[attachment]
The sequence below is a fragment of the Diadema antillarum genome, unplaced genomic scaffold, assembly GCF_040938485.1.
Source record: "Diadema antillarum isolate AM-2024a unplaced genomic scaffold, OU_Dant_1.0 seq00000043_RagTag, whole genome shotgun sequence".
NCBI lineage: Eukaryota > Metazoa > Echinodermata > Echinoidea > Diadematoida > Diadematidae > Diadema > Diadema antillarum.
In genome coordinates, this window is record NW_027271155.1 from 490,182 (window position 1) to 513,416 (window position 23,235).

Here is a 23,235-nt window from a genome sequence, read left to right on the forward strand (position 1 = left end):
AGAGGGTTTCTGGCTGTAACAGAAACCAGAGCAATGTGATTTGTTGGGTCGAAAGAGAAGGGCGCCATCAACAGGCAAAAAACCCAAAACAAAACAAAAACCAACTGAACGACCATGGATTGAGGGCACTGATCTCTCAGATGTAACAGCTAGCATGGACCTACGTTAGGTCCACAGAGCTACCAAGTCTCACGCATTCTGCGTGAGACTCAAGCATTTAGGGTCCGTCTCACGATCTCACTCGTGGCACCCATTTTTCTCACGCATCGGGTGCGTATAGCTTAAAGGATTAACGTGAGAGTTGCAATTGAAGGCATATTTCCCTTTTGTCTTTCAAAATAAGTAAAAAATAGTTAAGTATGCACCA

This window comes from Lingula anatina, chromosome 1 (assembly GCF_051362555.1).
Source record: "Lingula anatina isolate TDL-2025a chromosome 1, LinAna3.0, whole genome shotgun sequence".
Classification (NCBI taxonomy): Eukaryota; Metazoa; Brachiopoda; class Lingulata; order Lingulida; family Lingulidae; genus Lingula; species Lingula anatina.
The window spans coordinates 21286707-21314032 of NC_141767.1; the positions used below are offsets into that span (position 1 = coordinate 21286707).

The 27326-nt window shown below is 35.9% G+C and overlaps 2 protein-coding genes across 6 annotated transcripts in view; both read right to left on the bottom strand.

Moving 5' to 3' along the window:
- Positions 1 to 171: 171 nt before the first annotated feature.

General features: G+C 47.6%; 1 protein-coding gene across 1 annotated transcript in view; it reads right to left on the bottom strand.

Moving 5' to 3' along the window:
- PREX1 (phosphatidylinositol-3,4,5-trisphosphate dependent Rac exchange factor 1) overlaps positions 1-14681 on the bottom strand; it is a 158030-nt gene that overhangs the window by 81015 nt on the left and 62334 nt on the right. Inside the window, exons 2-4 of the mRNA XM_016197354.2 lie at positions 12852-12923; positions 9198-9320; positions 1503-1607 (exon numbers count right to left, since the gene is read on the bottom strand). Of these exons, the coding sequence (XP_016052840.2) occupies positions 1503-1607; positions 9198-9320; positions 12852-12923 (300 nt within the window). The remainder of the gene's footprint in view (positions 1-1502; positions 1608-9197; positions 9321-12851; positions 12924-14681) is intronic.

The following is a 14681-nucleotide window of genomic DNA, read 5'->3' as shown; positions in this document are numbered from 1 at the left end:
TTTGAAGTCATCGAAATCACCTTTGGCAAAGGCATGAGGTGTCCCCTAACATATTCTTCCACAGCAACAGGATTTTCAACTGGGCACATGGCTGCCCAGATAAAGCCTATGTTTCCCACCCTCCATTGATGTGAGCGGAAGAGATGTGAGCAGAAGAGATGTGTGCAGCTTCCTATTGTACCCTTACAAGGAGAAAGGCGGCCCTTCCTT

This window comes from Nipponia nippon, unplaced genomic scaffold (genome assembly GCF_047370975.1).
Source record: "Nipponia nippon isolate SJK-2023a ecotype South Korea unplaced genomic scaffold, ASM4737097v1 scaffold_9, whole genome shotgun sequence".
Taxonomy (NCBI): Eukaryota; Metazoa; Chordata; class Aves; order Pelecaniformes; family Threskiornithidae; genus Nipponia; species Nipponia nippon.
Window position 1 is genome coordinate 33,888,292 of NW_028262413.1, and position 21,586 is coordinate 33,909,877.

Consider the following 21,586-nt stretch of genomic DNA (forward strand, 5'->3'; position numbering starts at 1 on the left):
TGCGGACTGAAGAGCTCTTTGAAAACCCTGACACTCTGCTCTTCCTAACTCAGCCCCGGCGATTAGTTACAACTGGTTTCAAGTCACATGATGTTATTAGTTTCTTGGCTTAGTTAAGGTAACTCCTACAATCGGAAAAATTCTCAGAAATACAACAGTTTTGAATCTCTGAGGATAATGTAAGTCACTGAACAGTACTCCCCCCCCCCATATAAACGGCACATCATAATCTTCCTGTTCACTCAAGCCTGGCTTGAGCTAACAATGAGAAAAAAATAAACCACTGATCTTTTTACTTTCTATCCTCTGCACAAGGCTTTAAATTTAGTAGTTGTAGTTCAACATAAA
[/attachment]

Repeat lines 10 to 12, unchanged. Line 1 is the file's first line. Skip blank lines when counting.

The window spans coordinates 21286707-21314032 of NC_141767.1; the positions used below are offsets into that span (position 1 = coordinate 21286707).

The 27326-nt window shown below is 35.9% G+C and overlaps 2 protein-coding genes across 6 annotated transcripts in view; both read right to left on the bottom strand.

Moving 5' to 3' along the window: